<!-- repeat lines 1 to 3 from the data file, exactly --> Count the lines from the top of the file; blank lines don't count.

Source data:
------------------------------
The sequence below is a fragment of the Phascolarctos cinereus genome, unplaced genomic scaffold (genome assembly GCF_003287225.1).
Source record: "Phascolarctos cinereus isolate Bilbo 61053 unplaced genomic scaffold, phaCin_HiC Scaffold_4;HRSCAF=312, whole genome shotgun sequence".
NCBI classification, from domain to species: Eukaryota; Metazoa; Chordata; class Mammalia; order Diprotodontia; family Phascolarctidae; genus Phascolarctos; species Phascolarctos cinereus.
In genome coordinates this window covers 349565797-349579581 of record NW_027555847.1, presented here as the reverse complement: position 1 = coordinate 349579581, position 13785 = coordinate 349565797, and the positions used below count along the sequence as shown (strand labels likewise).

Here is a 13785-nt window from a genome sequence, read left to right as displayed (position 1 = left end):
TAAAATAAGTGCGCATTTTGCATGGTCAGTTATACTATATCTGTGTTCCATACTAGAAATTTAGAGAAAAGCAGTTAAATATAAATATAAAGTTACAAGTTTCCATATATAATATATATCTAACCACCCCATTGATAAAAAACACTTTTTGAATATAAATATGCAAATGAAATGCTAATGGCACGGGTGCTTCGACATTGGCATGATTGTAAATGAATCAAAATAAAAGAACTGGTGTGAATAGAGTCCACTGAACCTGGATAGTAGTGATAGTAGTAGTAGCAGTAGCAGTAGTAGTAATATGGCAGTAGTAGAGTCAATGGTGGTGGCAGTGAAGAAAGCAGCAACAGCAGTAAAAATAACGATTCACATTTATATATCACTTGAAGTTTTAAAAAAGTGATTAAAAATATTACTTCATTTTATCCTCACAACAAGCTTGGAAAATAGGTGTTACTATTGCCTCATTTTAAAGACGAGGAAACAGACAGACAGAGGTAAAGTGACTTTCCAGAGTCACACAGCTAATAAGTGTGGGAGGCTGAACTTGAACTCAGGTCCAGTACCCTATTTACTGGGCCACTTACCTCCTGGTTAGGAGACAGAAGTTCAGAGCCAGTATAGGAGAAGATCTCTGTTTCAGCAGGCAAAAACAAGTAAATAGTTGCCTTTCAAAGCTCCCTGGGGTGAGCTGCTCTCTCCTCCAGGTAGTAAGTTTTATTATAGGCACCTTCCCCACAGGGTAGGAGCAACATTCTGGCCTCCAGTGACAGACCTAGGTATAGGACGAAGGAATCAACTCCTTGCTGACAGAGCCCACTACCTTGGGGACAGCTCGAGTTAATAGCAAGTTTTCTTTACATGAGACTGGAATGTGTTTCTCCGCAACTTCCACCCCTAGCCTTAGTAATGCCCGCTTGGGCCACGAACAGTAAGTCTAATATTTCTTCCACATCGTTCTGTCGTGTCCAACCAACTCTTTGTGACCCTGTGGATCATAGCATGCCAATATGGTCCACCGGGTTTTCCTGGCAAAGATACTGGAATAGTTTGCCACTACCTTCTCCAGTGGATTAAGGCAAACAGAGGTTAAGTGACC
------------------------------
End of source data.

The sequence below is a fragment of the Phascolarctos cinereus genome, unplaced genomic scaffold (genome assembly GCF_003287225.1).
Source record: "Phascolarctos cinereus isolate Bilbo 61053 unplaced genomic scaffold, phaCin_HiC Scaffold_4;HRSCAF=312, whole genome shotgun sequence".
NCBI classification, from domain to species: Eukaryota; Metazoa; Chordata; class Mammalia; order Diprotodontia; family Phascolarctidae; genus Phascolarctos; species Phascolarctos cinereus.